BONSALL, Calif. -- The San Luis Rey Training Center has come a long way since the Lilac Fire tore through exactly a year ago.
In the fire, 46 horses were killed and eight barns were destroyed.
“It’s pretty emotional, you know,” General Manager Kevin Haybell said.
Haybell said he was in Las Vegas when he got an unwanted phone call last December 7.
“They called me at 11 in the morning and said there’s a fire about five miles away,” Haybell said.
As the Lilac Fire inched closer, he hurried back to help. Haybell said he and a team of about 10 others stayed behind, fighting flames for hours, until the last horse made it out safely.
“Everyone here. We’re a little family so it’s like watching your own place burn down just in flames and you’re just like, how is this happening? It’s not real. It’s real. It’s not real. It’s real,” Haybell said.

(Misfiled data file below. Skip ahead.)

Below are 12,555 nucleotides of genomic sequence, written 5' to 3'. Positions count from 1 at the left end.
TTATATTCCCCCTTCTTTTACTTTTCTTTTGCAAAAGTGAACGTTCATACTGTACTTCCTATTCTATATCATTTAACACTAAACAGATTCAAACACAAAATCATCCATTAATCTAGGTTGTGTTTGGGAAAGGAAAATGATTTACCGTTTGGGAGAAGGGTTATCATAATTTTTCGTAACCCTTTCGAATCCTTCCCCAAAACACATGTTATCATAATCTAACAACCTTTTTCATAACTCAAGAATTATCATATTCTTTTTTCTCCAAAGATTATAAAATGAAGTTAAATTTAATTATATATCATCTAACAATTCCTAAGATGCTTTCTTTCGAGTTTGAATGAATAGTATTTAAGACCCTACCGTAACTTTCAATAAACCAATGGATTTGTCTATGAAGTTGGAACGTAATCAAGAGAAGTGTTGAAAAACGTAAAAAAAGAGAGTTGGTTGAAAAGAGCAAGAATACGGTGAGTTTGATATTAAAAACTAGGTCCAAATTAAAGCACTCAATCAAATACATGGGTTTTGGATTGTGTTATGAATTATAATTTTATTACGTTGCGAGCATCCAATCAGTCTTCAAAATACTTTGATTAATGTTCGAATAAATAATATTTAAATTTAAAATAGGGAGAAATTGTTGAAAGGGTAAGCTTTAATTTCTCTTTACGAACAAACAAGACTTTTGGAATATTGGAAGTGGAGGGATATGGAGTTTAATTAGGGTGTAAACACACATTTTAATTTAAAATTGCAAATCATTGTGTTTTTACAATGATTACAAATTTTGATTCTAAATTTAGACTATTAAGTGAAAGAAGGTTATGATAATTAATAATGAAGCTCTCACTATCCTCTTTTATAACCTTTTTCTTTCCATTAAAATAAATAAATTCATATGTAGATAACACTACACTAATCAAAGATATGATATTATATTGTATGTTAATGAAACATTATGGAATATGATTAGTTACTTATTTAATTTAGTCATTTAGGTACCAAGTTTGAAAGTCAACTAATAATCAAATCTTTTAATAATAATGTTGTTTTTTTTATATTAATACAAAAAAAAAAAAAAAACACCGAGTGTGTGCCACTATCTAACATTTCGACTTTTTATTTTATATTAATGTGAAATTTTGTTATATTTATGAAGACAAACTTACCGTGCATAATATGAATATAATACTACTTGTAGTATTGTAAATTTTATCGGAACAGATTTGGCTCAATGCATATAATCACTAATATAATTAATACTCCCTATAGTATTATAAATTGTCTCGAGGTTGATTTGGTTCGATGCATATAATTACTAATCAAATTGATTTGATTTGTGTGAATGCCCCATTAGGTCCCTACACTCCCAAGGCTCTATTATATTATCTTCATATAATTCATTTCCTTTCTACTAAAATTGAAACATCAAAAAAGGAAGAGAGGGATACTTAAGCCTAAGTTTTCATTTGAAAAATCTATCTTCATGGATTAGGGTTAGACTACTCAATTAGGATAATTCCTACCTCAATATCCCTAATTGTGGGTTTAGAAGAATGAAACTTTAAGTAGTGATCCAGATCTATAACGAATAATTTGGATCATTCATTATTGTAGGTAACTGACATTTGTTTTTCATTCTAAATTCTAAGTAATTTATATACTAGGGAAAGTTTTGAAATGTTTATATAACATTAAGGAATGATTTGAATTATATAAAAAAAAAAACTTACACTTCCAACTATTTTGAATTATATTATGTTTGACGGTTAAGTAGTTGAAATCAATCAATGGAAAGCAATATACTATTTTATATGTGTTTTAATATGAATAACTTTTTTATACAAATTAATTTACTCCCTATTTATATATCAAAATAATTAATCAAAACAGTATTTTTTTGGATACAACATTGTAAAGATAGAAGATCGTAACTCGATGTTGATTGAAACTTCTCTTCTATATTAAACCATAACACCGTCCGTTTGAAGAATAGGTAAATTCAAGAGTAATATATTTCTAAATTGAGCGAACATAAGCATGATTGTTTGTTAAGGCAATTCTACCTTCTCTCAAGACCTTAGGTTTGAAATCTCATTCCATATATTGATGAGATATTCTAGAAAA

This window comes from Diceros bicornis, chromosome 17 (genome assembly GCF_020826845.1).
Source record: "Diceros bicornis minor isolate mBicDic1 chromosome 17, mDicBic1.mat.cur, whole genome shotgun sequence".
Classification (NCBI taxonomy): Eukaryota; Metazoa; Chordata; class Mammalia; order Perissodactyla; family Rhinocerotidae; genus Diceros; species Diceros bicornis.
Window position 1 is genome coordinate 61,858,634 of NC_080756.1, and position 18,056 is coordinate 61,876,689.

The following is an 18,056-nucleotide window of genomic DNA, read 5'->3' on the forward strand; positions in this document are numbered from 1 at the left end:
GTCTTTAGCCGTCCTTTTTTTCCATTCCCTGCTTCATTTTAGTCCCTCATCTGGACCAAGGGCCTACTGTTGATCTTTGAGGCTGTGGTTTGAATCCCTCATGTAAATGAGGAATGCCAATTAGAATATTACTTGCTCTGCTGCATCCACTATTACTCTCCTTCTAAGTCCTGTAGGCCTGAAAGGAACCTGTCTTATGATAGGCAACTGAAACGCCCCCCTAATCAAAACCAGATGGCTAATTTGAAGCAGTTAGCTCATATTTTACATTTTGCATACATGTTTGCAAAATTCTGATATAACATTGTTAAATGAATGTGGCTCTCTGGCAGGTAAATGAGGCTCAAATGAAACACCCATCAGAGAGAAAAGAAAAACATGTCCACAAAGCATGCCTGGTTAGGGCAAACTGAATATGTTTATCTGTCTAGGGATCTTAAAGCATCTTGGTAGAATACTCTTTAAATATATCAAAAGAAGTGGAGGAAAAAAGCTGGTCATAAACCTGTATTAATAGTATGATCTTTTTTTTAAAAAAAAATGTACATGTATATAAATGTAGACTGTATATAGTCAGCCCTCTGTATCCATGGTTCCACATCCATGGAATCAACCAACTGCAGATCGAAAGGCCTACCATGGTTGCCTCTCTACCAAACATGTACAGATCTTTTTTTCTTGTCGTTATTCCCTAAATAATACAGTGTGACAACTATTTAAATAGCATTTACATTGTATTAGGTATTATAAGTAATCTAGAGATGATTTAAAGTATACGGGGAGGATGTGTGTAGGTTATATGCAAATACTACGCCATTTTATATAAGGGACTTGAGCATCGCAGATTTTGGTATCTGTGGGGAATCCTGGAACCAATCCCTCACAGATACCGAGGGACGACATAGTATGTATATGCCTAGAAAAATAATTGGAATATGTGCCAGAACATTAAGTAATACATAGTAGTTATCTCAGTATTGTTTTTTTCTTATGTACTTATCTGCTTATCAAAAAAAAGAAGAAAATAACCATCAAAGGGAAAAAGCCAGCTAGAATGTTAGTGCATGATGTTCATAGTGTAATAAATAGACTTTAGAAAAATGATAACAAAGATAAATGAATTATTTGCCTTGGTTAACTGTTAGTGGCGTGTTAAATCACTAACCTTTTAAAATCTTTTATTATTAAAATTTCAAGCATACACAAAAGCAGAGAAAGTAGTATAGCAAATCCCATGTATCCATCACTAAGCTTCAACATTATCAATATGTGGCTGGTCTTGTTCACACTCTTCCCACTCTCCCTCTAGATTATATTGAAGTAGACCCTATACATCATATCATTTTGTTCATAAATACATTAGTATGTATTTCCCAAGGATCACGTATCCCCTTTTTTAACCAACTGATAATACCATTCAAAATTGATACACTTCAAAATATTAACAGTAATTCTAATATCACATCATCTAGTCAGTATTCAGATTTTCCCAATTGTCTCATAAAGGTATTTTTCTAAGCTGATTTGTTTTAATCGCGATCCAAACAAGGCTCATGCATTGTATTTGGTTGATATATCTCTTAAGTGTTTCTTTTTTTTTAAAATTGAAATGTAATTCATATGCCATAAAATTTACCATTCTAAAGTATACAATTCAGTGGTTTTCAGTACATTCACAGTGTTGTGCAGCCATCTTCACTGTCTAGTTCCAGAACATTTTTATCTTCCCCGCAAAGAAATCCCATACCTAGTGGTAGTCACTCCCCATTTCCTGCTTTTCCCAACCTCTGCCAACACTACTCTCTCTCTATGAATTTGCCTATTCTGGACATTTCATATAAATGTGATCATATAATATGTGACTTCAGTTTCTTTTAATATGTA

Three people were injured while saving horses, including Martine Bellocq, who suffered burns to over 50 percent of her body.
“Good recovery. They’re all coming back and going forward,” Haybell said.
Together they have made a lot of progress in the past year. The horse training facility is almost complete with new barns and upgrades.
“We put in extra fire hoses, extra fire extinguishers," Haybell said.
There are a lot of new things to look at, but they are not forgetting the old. Out of some of the rubble left behind a horse shoe planter was built and a piece of land the fire left untouched has been turned into a memorial. It is a place where people go to remember what was lost and to honor those who risked their lives to save 450 beloved horses.
“You’ve been through a catastrophe together so it does bind you," Haybell said. "You know we went through it. Made it through it. Fought through it and we did it all together arm in arm."
Right now, Haybell said about 250 horses are staying at the Del Mar Fairgrounds, but they are expected to return home soon and after that those at San Luis Rey plan to celebrate their progress together as a family.